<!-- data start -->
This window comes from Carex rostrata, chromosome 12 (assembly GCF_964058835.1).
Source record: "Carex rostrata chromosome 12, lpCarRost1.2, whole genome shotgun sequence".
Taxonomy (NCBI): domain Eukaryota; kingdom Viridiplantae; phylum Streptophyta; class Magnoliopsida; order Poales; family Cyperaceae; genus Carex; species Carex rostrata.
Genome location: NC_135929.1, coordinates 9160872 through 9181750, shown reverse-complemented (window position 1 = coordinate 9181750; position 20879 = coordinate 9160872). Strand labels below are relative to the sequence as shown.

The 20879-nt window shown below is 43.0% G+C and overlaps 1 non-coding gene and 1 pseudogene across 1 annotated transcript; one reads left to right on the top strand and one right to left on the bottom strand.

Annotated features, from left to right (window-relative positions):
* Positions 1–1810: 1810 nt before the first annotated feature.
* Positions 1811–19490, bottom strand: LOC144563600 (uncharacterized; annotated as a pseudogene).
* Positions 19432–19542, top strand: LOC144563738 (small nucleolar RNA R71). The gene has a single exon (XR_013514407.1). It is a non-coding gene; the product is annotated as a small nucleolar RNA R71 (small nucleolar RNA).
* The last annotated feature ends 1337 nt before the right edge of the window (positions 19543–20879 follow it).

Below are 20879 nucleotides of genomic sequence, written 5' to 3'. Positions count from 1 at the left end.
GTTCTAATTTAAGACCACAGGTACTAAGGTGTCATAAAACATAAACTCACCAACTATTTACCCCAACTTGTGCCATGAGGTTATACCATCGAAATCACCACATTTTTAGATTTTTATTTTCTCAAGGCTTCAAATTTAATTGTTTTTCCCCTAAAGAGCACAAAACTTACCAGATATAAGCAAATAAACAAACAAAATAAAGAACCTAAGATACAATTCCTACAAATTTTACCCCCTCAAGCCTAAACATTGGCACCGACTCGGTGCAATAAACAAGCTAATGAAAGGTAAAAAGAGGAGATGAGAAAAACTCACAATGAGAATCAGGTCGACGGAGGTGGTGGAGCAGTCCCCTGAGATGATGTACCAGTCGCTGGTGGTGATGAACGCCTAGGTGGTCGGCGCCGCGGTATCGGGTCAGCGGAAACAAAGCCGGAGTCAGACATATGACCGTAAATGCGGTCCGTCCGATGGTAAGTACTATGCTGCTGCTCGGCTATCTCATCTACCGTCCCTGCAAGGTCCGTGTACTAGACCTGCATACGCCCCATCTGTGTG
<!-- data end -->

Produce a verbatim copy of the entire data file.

This window comes from Carex rostrata, chromosome 12 (assembly GCF_964058835.1).
Source record: "Carex rostrata chromosome 12, lpCarRost1.2, whole genome shotgun sequence".
Taxonomy (NCBI): domain Eukaryota; kingdom Viridiplantae; phylum Streptophyta; class Magnoliopsida; order Poales; family Cyperaceae; genus Carex; species Carex rostrata.
Genome location: NC_135929.1, coordinates 9160872 through 9181750, shown reverse-complemented (window position 1 = coordinate 9181750; position 20879 = coordinate 9160872). Strand labels below are relative to the sequence as shown.

The 20879-nt window shown below is 43.0% G+C and overlaps 1 non-coding gene and 1 pseudogene across 1 annotated transcript; one reads left to right on the top strand and one right to left on the bottom strand.

Annotated features, from left to right (window-relative positions):
* Positions 1–1810: 1810 nt before the first annotated feature.
* Positions 1811–19490, bottom strand: LOC144563600 (uncharacterized; annotated as a pseudogene).
* Positions 19432–19542, top strand: LOC144563738 (small nucleolar RNA R71). The gene has a single exon (XR_013514407.1). It is a non-coding gene; the product is annotated as a small nucleolar RNA R71 (small nucleolar RNA).
* The last annotated feature ends 1337 nt before the right edge of the window (positions 19543–20879 follow it).

Below are 20879 nucleotides of genomic sequence, written 5' to 3'. Positions count from 1 at the left end.
GTTCTAATTTAAGACCACAGGTACTAAGGTGTCATAAAACATAAACTCACCAACTATTTACCCCAACTTGTGCCATGAGGTTATACCATCGAAATCACCACATTTTTAGATTTTTATTTTCTCAAGGCTTCAAATTTAATTGTTTTTCCCCTAAAGAGCACAAAACTTACCAGATATAAGCAAATAAACAAACAAAATAAAGAACCTAAGATACAATTCCTACAAATTTTACCCCCTCAAGCCTAAACATTGGCACCGACTCGGTGCAATAAACAAGCTAATGAAAGGTAAAAAGAGGAGATGAGAAAAACTCACAATGAGAATCAGGTCGACGGAGGTGGTGGAGCAGTCCCCTGAGATGATGTACCAGTCGCTGGTGGTGATGAACGCCTAGGTGGTCGGCGCCGCGGTATCGGGTCAGCGGAAACAAAGCCGGAGTCAGACATATGACCGTAAATGCGGTCCGTCCGATGGTAAGTACTATGCTGCTGCTCGGCTATCTCATCTACCGTCCCTGCAAGGTCCGTGTACTAGACCTGCATACGCCCCATCTGTGTG